Daniel Jacobs Does What No Man Has Ever Done To GGG

This weekend saw knockout artists Gennady Golovkin and Daniel Jacobs square off in a highly anticipated middleweight bout inside Madison Square Garden, New York City.

Golovkin (36-0, 33 knockouts before this fight) was defending his WBA (Super), WBC, IBF, and IBO middleweight titles against a man with a remarkably similar professional record.

Heading into this fight, Jacobs boasted a record of 32-1 with 29 of his wins coming by way of knockout. His impressive run of wins by stoppage dates all the way back to 2009 (although he did suffer his only defeat in 2010).

The only current middleweight to surpass this incredible record is GGG; the Ukranian boasts an unbelievable 91.7 knockout percentage which is the best of any middleweight world titleholder in the history of boxing and before this fight had knocked out 23 opponents in a row, including all 17 of his title defenses.

In a pre-fight interview, GGG explained that there was more to his devastating punches than just power: “Of course I feel that I have power, and it is very important to me, and I can feel the power in my punches,” Golovkin said. “I get that from hard work and practice…but it is not just power. It has a lot to do with timing and distance. It is not all in the punch.”

In light of this, Jacobs was obviously not taking his opponent lightly: “He’s the No. 1 guy,” Jacobs said in a pre-fight interview. “He has the belts and the impressive resume. I have a good respect where respect is due.”

Still, the Brooklyn native believed himself to be the more skilled fighter out of the two: “I think I’m the better fighter. I think this is the time to prove it. I’m the faster guy. He’s a very skillful fighter. My plan is to be the best me and use my best attributes.”

GGG brought something different to his entrance, bringing his own marching band.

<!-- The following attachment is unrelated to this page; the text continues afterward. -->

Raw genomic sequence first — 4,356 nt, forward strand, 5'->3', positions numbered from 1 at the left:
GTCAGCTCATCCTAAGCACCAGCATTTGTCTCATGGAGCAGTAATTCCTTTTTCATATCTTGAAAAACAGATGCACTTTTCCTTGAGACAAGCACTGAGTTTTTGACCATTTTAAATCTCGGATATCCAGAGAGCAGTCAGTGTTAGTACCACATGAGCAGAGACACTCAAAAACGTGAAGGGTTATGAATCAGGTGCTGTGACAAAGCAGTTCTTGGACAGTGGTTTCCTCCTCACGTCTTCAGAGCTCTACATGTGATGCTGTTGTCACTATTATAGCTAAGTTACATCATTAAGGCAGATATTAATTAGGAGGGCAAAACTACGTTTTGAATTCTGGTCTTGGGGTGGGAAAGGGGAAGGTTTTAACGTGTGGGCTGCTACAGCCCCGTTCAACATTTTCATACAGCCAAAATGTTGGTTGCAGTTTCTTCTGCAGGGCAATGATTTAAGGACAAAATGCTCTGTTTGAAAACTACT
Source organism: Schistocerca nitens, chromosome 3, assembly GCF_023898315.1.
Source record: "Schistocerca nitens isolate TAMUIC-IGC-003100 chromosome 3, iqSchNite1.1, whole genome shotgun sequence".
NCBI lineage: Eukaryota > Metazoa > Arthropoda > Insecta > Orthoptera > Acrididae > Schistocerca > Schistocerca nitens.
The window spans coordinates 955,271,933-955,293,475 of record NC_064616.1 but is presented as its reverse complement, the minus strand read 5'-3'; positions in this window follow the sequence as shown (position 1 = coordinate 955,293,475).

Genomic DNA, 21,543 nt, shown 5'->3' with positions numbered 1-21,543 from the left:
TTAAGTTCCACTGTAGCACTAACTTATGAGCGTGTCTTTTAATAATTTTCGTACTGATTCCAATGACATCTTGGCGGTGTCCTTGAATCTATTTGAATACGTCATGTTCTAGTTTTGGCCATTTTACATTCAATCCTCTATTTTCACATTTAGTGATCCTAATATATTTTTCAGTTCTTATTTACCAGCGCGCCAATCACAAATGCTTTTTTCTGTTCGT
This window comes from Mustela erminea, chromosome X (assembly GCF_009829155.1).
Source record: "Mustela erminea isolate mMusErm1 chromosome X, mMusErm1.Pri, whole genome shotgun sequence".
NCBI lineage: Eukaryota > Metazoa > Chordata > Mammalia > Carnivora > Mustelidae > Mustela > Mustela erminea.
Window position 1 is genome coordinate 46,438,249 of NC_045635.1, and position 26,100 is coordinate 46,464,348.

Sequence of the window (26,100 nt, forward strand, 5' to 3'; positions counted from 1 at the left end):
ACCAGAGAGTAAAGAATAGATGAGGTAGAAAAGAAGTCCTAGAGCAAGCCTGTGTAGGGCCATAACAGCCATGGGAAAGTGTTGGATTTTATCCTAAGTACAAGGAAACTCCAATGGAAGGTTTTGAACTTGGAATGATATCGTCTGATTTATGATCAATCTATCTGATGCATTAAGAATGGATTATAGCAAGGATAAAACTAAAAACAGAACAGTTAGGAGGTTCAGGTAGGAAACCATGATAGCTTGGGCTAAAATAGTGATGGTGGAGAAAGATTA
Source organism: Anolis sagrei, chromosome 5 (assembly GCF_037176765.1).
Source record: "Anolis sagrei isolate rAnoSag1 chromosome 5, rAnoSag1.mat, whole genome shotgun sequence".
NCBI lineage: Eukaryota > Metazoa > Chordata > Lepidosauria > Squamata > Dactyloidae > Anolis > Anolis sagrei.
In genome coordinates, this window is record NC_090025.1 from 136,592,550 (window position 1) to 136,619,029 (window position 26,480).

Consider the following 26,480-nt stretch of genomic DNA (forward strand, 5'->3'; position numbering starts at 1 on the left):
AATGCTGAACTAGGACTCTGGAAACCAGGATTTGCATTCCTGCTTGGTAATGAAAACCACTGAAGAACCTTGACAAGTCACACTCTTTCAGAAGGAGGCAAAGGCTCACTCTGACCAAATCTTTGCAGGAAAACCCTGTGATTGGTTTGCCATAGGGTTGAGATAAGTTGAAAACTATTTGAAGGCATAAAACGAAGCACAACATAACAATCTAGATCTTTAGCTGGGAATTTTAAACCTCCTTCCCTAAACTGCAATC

Over the first three rounds, both men looked cautious, as they sized up their opponents. Despite, GGG being a strong favourite, Jacobs was by far the heaviest hitter he has faced in his career.

The fourth round was a clear 10-8 for Golovkin, after an early flash knock-down. Jacobs responded with aggression and managed to land a few clean punches.

In the fifth, Golovkin landed a heavy overhand right, which Jacobs seemingly took on the chin.

Jacobs worked the body throughout the sixth round, and looked composed. It was a tight round that probably went to Jacobs.

Nobody expected this fight to go into the seventh round, and the longer this fight went on, the more a win looked promising for Jacobs. Jacobs constantly switched to and from Southpaw, in an attempt to confuse GGG. The seventh and eighth rounds were full of excitement and difficult to score.

In the ninth round, GGG landed two clean uppercuts, exposing Jacobs chin, where he was able to pick him away with the jab.

Jacobs fought the tenth round almost exclusively in southpaw, and it was by far his most successful as a leftie. He picked GGG off with his reach perfectly, but while the round looked to be mostly Jacobs, GGG landed a heavy right flush on his chin.

GGG looked to have slowed slightly in the eleventh round, and Jacobs still looked very fresh.

No man had ever taken GGG to a twelfth round and they left absolutely nothing left in the tank. Both men threw flurries of punches and both made their opponent look vulnerable.

Neither fighter was able to finish the fight, so it was forced to go to the judges.

In the end, the judges awarded the unanimous decision to Gennady Golovkin.